Anita Baker Talks About What Shapes Her Songs
ANITA BAKER is like most parents: She sings songs from the movie ''The Lion King'' with her toddler son, and she wants to be there when her 11-month-old takes his first steps.
But unlike most parents, she is watching her children grow while they, and her husband, accompany her on a tour to promote her fifth and latest album -- ''Rhythm of Love'' (Elektra).
Ms. Baker, the singer-songwriter whose sophisticated, soulful music has earned her seven Grammy Awards and the nickname ''Queen of R&B'' (Rhythm & Blues), is back from a four-year hiatus. Two babies later, the petite contralto is at center stage again -- juggling her family life and her longstanding musical career.
''It's the easiest thing in the world to me in terms of priorities,'' she said in an interview before a recent Boston concert. ''But it's not very easy for the business people around me. Consequently, I've changed managers after having been with the same management team for 11 years.''
The issue was Baker's request for longer breaks between concerts and for booking those concerts one month -- rather than eight months -- in advance. ''They did not understand that things had to change,'' she says.
Fortunately, Baker's music -- a successful blending of gospel, jazz, blues and pop -- has not changed. Nor has her style, which, like that of Whitney Houston and Sade, typifies a genre known as ''quiet storm:'' smooth, emotional vocals and acoustic-driven instrumentals.
Her latest album has sold more than 1 million copies since its release last September, when it spent four weeks at No. 1 on Billboard magazine's Rhythm and Blues chart. Like its multimillion-selling predecessors -- ''Rapture'' (1986), ''Giving you the best that I Got'' (1988), and ''Compositions'' (1990) -- ''Rhythm of Love'' was also produced by Baker.
''It's not my typical album in the sense that I like to take one particular style of music and basically just maintain it throughout the record. I didn't feel the need for the continuity this time, so its quite a mixed bag, actually.''
''For example,'' she explains, ''the title cut is contemporary, the most contemporary thing I've ever done.... It was about my trip away and about things I found out about myself, and it was a very intense time and the song needed to be intense and edgy.''
The album, some of which was recorded at Baker's Detroit home, is often subtler than her previous works. It includes several of her trademark Rhythm & Blues ballads, which showcase her deep, rich voice, as well as her version of Carly Simon's ''You Belong to Me'' and the classic ''My funny Valentine,'' done in sultry Baker style.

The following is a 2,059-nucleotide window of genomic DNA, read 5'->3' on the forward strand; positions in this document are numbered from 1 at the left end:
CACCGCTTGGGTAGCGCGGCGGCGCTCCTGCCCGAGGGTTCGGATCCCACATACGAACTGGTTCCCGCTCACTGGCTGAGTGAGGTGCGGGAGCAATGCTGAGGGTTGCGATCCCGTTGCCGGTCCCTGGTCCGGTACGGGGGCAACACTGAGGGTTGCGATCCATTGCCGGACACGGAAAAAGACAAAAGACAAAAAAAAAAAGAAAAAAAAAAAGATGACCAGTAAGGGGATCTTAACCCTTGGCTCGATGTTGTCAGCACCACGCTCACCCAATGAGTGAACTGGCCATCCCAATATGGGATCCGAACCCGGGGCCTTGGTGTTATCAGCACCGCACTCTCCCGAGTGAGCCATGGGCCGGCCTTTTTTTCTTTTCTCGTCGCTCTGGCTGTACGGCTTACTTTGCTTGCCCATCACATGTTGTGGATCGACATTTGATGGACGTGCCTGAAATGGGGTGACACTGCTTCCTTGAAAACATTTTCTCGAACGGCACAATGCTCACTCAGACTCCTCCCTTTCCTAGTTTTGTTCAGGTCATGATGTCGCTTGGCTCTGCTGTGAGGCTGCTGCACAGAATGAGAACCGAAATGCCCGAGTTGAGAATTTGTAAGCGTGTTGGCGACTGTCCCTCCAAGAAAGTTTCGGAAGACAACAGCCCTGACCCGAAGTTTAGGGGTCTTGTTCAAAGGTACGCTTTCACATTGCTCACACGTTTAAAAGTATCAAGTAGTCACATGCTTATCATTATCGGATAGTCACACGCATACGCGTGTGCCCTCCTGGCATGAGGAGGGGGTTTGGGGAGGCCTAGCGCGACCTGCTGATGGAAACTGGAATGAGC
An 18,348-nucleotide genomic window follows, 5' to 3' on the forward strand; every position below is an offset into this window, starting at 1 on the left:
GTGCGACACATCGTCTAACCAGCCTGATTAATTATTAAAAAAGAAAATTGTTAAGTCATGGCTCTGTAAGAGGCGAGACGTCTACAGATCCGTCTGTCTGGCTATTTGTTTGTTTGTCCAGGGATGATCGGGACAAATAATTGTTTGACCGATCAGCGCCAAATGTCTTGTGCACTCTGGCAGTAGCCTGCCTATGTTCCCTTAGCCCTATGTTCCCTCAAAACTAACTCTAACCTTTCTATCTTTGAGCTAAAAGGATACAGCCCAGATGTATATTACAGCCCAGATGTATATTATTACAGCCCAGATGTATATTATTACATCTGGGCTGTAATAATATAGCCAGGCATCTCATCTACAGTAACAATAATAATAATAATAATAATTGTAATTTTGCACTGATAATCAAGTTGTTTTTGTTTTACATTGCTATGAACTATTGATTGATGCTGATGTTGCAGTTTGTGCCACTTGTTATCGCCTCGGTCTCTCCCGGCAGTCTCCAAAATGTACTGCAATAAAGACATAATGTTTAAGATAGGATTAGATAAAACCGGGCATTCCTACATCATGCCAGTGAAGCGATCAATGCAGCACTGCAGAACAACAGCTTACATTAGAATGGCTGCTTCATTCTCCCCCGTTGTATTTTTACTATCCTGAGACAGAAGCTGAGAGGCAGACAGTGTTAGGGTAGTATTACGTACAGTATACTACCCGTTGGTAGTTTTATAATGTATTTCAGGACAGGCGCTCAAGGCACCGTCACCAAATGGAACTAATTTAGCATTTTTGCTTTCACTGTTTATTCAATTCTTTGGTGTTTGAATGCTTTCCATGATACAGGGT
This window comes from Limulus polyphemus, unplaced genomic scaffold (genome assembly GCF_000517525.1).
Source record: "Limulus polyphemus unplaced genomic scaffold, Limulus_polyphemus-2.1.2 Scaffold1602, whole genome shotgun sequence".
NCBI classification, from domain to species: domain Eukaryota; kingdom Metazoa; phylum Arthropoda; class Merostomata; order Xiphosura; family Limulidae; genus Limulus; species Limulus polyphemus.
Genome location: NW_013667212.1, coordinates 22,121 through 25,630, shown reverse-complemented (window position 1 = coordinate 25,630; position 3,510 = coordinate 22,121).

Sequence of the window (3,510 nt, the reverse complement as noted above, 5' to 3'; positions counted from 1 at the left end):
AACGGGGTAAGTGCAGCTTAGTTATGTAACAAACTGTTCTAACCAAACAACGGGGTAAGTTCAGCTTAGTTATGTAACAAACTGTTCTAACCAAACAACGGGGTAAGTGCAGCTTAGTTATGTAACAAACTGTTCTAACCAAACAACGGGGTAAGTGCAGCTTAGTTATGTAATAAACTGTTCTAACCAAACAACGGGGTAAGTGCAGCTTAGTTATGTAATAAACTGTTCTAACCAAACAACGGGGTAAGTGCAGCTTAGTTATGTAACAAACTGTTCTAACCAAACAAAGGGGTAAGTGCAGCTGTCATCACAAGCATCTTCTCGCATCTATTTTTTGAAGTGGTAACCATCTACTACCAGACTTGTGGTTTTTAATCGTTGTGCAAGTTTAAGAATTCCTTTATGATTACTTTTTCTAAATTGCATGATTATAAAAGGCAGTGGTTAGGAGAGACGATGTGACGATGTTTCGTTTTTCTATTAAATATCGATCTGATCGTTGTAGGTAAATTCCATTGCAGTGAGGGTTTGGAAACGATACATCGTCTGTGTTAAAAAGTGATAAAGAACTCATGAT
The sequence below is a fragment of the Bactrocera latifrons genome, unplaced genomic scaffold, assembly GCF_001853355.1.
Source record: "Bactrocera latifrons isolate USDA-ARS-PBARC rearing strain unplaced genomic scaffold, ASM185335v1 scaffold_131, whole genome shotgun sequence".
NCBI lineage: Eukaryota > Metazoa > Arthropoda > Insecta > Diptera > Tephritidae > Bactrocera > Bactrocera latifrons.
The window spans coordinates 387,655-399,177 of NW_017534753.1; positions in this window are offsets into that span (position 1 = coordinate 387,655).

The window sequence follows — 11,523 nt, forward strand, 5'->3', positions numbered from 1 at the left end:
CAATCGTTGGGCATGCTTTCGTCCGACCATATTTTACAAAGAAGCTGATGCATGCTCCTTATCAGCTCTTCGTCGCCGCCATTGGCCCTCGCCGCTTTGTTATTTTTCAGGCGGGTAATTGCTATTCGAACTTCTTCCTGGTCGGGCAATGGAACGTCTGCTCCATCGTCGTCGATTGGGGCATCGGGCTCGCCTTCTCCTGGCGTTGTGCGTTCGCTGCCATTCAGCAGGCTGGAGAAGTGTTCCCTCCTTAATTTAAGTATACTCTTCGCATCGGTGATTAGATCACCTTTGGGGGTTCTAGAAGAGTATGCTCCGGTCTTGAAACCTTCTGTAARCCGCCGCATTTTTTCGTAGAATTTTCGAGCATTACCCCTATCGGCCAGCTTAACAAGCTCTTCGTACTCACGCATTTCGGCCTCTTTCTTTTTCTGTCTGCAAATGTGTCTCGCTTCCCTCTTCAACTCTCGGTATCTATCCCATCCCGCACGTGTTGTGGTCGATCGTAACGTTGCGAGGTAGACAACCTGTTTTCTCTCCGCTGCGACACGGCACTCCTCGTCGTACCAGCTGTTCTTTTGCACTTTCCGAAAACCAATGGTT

Baker says she writes songs ''as the inspiration comes,'' not necessarily with an album in mind, which is why she uses material written by others as well. ''I would make far more money if every song were my own,'' she says, ''but I don't write to fill up the album with my songs.''
True to her previous work, Baker's latest lyrics rarely stray from what she calls ''the ultimate passion:'' love.
''I wish that my muse was more varied. People [say to me], 'With all that's going on, how can you not write about socio-economic issues and political issues?'
''I can only write what is in me, and when I hear the music ... it speaks to me, and that's where it tells me to go every time.''
Raised in Detroit by a minister and his family, Baker says she was exposed to gospel music and the '70s Motown sounds, but that her biggest influence was jazz singer Sarah Vaughan.
''There's a feeling that comes over me when I hear her voice; it's like watching mercury in a glass -- you know it's a very dense liquid, but yet it's very smooth and very light.''
Baker, who is often compared to the late Vaughan, says she doesn't try to imitate the singer, but she does pay homage to her: ''I try to evoke her flavor as often as possible.''
She was also inspired by watching performers on the Ed Sullivan Show. In concerts, she dons wigs and sings snippets of songs by Tina Turner and Diana Ross -- telling listeners in Boston that the latter was ''the first woman I saw that looked like me on that screen.''
Baker has become an example to others over the past decade. She says she has always tried to control how she and her music are presented, and she doesn't look on that as inappropriate.
''If you have your own agenda and your own style and you don't easily conform to what the masses are doing, you're looked upon as being difficult,'' she says. ''Whereas I think of it as just being an individual.''